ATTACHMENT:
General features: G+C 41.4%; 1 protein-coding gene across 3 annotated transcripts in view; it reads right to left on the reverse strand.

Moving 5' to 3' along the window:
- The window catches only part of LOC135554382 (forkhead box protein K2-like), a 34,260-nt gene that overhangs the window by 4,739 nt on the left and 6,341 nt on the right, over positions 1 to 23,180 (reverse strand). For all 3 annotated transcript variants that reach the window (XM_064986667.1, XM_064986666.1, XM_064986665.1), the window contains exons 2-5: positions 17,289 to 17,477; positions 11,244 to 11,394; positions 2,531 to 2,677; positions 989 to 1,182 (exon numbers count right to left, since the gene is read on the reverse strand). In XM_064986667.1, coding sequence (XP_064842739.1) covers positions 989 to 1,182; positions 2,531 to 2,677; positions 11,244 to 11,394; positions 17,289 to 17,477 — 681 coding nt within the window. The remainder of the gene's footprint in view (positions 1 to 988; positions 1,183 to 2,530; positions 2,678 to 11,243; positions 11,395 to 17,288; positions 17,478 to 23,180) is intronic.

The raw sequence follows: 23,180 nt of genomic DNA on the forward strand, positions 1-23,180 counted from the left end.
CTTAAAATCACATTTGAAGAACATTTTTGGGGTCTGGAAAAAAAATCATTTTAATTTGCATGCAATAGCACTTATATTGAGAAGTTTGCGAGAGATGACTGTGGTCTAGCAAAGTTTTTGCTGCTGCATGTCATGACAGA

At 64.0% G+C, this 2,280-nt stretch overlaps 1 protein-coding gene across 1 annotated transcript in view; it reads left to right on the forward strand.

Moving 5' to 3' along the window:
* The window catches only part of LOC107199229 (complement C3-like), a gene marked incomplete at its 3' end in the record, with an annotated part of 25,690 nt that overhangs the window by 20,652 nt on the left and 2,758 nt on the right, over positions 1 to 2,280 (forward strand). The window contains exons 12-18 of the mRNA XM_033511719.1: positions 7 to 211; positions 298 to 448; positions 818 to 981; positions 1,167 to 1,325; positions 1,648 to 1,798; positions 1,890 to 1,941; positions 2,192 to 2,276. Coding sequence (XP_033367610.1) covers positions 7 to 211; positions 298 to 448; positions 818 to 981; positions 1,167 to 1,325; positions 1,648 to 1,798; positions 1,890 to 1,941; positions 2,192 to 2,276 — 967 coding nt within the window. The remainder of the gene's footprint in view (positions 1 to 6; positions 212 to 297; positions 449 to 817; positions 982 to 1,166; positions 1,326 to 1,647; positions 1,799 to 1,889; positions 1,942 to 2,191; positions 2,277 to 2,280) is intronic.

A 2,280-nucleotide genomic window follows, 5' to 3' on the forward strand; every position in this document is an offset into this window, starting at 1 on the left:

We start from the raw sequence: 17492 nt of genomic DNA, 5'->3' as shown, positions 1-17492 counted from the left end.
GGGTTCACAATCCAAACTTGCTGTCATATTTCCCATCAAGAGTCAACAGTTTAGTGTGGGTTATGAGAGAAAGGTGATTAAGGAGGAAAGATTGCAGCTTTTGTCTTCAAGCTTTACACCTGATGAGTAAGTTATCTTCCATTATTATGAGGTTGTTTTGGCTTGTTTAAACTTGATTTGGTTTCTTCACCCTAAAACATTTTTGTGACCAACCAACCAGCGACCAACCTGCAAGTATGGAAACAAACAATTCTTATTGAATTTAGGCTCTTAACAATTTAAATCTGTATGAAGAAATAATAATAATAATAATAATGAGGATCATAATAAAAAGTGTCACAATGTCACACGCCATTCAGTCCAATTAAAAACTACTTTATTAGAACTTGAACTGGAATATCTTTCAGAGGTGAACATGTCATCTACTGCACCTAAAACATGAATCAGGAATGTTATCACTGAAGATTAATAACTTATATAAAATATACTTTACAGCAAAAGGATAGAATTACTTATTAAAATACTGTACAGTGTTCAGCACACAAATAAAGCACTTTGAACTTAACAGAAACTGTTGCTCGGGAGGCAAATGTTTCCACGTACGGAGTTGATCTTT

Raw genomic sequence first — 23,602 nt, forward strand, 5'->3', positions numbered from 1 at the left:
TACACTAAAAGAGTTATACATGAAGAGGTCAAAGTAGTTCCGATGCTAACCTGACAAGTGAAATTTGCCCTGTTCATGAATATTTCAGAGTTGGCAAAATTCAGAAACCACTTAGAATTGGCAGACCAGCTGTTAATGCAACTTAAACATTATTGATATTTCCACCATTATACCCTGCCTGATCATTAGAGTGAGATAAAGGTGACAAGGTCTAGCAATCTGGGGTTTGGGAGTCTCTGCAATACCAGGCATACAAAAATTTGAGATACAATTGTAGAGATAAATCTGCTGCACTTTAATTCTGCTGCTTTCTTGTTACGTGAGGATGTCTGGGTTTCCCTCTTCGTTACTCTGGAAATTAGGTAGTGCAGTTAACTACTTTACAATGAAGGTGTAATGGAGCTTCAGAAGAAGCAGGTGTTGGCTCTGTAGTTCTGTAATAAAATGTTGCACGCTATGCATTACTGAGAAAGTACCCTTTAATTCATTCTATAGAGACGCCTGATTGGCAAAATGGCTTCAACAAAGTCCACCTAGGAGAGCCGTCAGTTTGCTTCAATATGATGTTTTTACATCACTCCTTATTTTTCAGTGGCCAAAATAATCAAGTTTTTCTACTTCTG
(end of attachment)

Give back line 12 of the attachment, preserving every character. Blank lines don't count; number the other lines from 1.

Raw genomic sequence first — 23,602 nt, forward strand, 5'->3', positions numbered from 1 at the left: